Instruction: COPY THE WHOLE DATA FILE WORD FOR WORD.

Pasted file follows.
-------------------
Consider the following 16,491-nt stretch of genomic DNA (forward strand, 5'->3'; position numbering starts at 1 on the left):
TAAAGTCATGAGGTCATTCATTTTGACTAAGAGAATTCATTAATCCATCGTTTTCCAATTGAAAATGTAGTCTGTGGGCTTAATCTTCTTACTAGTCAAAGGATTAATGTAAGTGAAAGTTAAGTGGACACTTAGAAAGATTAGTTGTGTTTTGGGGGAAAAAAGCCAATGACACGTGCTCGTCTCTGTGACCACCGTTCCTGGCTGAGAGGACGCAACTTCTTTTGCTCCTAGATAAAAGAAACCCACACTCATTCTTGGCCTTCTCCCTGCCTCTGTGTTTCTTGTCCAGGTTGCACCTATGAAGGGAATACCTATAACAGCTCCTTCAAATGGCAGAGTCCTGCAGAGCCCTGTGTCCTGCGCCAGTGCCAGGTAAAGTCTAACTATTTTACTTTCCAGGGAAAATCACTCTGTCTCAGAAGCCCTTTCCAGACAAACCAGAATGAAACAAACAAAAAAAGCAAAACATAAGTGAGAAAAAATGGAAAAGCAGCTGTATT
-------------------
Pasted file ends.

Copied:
Consider the following 16,491-nt stretch of genomic DNA (forward strand, 5'->3'; position numbering starts at 1 on the left):
TAAAGTCATGAGGTCATTCATTTTGACTAAGAGAATTCATTAATCCATCGTTTTCCAATTGAAAATGTAGTCTGTGGGCTTAATCTTCTTACTAGTCAAAGGATTAATGTAAGTGAAAGTTAAGTGGACACTTAGAAAGATTAGTTGTGTTTTGGGGGAAAAAAGCCAATGACACGTGCTCGTCTCTGTGACCACCGTTCCTGGCTGAGAGGACGCAACTTCTTTTGCTCCTAGATAAAAGAAACCCACACTCATTCTTGGCCTTCTCCCTGCCTCTGTGTTTCTTGTCCAGGTTGCACCTATGAAGGGAATACCTATAACAGCTCCTTCAAATGGCAGAGTCCTGCAGAGCCCTGTGTCCTGCGCCAGTGCCAGGTAAAGTCTAACTATTTTACTTTCCAGGGAAAATCACTCTGTCTCAGAAGCCCTTTCCAGACAAACCAGAATGAAACAAACAAAAAAAGCAAAACATAAGTGAGAAAAAATGGAAAAGCAGCTGTATT